Okay, it's the usual high school musical twaddle, which, were it by folks like the Clarks, might be acceptable: the synopsis certainly seems to embrace the nonsensical plots Estelle so dearly loves. But here's the thing: Charles and Juanita Roos were nothing like Palmer and Estelle Clark.

Charles Roos was from Los Angeles, but he'd grown up in the St. Croix River region with a skillset that included not only woodworking and raftmanship but also an intense curiosity about local native tribes. He met Juanita, and the two became professional as well as personal partners: Juanita was a gifted lyricist and composer in her own right. The two wrote several song cycles that spoke from the Native experience, and they also collaborated with composers such as Cadman and Thurlow Lieurance (who himself visited some 30 reservations and made some of the first recordings of Native music), on songs that celebrated Hispanic and Native culture.

I've already written about Cadman's background, which likewise had a strong foundation in Native musical forms... so how did these three enlightened souls come to write something as embarrassingly awful as LOLLYPOP BAY? It's not so much that BAY has the usual nonsense about people falling in love under a full moon and deciding, without so much as day's courtship, to run off and get married. It's that here you have a woman who was Hispanic and Native, her husband who was sensitive to the political realities of the time, and a composer who actively promoted the cultural contributions of other American-based cultures... and the three of them collaborate to create a thin little work that takes all of that and shoves it out the door in favour of something that's just as sexist and racist as anything else the genre produced in the 20s and 30s. In the world of LOLLYPOP BAY, everyone's white and privileged (except for those subservient darkies, of course) and more obsessed with finding a good marriage match than anything else. The people who wrote "Eight Songs from Green Timber", which was roundly hailed by both critics and performers, give us such stirring lyrics as:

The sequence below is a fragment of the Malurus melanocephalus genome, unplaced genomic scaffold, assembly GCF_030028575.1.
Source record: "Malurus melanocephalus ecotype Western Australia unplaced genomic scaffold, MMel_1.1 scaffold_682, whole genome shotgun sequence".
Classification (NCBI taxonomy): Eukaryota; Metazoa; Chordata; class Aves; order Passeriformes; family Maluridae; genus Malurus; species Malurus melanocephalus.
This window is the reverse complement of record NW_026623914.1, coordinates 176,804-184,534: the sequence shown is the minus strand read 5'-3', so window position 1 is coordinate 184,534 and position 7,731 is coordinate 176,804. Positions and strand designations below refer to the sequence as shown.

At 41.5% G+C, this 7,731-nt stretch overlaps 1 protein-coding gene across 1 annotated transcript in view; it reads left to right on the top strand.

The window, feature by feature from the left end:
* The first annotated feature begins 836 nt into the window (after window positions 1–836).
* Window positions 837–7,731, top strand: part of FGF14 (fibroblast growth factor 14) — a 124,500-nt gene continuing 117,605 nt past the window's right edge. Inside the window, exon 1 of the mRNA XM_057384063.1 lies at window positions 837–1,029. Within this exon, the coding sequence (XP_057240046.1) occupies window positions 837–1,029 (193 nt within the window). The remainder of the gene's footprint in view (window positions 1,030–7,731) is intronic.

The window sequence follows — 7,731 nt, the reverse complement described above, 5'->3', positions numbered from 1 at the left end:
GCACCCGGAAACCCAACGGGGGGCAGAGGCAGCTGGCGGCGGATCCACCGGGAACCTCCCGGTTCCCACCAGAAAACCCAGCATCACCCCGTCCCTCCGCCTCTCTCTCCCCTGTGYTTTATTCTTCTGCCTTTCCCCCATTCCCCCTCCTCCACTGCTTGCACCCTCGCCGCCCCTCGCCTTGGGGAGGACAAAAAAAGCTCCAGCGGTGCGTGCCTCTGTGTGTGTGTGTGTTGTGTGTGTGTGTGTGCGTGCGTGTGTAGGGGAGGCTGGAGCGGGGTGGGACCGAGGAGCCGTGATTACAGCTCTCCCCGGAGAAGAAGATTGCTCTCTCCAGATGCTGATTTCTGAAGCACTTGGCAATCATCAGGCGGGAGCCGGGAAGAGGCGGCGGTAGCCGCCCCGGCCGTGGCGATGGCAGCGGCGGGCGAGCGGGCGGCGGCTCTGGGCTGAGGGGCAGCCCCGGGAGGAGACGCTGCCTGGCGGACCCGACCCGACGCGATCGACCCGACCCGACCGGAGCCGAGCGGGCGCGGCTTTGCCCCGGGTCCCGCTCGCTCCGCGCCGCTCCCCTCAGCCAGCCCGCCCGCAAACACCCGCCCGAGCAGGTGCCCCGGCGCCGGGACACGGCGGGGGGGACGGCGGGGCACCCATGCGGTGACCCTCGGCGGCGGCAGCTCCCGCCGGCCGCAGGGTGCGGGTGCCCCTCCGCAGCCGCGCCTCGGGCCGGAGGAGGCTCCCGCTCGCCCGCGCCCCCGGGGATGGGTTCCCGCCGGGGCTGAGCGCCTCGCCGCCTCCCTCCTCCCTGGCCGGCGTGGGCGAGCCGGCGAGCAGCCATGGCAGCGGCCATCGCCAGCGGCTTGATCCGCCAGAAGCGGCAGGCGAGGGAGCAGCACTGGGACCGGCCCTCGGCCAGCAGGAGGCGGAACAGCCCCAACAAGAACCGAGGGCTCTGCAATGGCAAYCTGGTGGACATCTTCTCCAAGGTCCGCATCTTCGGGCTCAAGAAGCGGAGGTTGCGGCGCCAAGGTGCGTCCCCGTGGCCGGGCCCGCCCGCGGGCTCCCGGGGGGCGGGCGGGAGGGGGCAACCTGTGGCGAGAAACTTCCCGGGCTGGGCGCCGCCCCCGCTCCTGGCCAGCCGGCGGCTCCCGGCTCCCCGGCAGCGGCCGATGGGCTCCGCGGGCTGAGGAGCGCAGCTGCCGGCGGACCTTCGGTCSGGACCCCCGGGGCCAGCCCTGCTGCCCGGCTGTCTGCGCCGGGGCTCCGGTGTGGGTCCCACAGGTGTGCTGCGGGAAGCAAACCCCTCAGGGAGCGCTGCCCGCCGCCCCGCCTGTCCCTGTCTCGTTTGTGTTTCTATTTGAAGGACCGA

It seems that I'm always in the wrong
That I'm bound to be misunderstood
The things that I do
I am quite sure to rue
Try hard as I will to be good


Oh dear oh dear
Can this be real
You know what happens
When Flint meets Steel


I suah feels somethin' in ma bones
Such as ma name is Dinah Jones
Boo! Dis am a spooky place!
Wish it had nebber knowed ma face!
When de dark'nin' shadders fall
"Whoo-oo-oo" I hears an old owl call
Og goodness gracious glory-be
Dis am no place foh a gal lak me


Because I write about these as I receive them, it's a little surprising to see the saccharine LOLLYPOP coming after the bleak reality of TWILIGHT ALLEY. As I wrote there: as a general rule, you dont come to these things looking for deep political insight. But it's still saddening to see something that has "sell out" all but written into the cover artwork.